A system for genome-wide histone variant dynamics in ES cells reveals dynamic MacroH2A2 replacement at promoters
Cedeno, Ryan J.
Lengner, Christopher J.
Rando, Oliver J.
UMass Chan AffiliationsProgram in Bioinformatics and Integrative Biology
Department of Biochemistry and Molecular Pharmacology
Document TypeJournal Article
KeywordsCell and Developmental Biology
Genetics and Genomics
MetadataShow full item record
AbstractDynamic exchange of a subset of nucleosomes in vivo plays important roles in epigenetic inheritance of chromatin states, chromatin insulator function, chromosome folding, and the maintenance of the pluripotent state of embryonic stem cells. Here, we extend a pulse-chase strategy for carrying out genome-wide measurements of histone dynamics to several histone variants in murine embryonic stem cells and somatic tissues, recapitulating expected characteristics of the well characterized H3.3 histone variant. We extended this system to the less-studied MacroH2A2 variant, commonly described as a "repressive" histone variant whose accumulation in chromatin is thought to fix the epigenetic state of differentiated cells. Unexpectedly, we found that while large intergenic blocks of MacroH2A2 were stably associated with the genome, promoter-associated peaks of MacroH2A2 exhibited relatively rapid exchange dynamics in ES cells, particularly at highly-transcribed genes. Upon differentiation to embryonic fibroblasts, MacroH2A2 was gained primarily in additional long, stably associated blocks across gene-poor regions, while overall turnover at promoters was greatly dampened. Our results reveal unanticipated dynamic behavior of the MacroH2A2 variant in pluripotent cells, and provide a resource for future studies of tissue-specific histone dynamics in vivo.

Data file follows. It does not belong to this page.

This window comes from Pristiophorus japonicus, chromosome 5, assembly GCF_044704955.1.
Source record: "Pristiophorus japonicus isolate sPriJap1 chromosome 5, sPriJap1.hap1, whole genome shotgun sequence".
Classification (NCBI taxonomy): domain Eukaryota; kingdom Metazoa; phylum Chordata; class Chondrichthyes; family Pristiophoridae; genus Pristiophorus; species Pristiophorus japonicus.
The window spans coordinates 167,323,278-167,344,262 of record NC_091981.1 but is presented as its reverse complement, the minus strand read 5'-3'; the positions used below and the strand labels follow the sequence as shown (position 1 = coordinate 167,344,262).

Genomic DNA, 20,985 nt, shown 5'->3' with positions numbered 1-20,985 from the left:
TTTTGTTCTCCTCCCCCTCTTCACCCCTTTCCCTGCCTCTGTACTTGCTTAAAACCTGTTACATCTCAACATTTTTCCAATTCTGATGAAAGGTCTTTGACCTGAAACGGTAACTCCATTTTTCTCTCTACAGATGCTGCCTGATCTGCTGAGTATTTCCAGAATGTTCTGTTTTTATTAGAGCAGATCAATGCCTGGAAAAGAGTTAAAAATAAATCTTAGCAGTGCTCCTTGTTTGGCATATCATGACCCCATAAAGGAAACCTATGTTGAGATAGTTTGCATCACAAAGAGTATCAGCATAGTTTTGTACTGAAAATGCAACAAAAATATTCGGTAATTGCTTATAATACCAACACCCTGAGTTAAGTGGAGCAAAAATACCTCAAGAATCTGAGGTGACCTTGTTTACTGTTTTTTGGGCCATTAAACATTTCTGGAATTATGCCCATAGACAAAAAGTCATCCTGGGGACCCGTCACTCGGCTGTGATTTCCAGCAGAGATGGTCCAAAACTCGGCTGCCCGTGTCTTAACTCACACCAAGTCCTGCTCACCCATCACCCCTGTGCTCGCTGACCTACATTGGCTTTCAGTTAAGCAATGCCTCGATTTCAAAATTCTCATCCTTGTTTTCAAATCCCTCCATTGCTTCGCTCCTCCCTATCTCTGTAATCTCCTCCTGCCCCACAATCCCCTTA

SourcePLoS Genet. 2014 Aug 7;10(8):e1004515. doi: 10.1371/journal.pgen.1004515. eCollection 2014. Link to article on publisher's site
Permanent Link to this Itemhttp://hdl.handle.net/20.500.14038/39668
First author Ozlem Yildirim is a doctoral student in the Interdisciplinary Graduate Program in the Graduate School of Biomedical Sciences (GSBS) at UMass Medical School.
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This is an open-access article distributed under the terms of the Creative Commons Attribution License, which permits unrestricted use, distribution, and reproduction in any medium, provided the original author and source are credited.
Except where otherwise noted, this item's license is described as <p>This is an open-access article distributed under the terms of the <a href="http://creativecommons.org/licenses/by/4.0/">Creative Commons Attribution License</a>, which permits unrestricted use, distribution, and reproduction in any medium, provided the original author and source are credited.</p>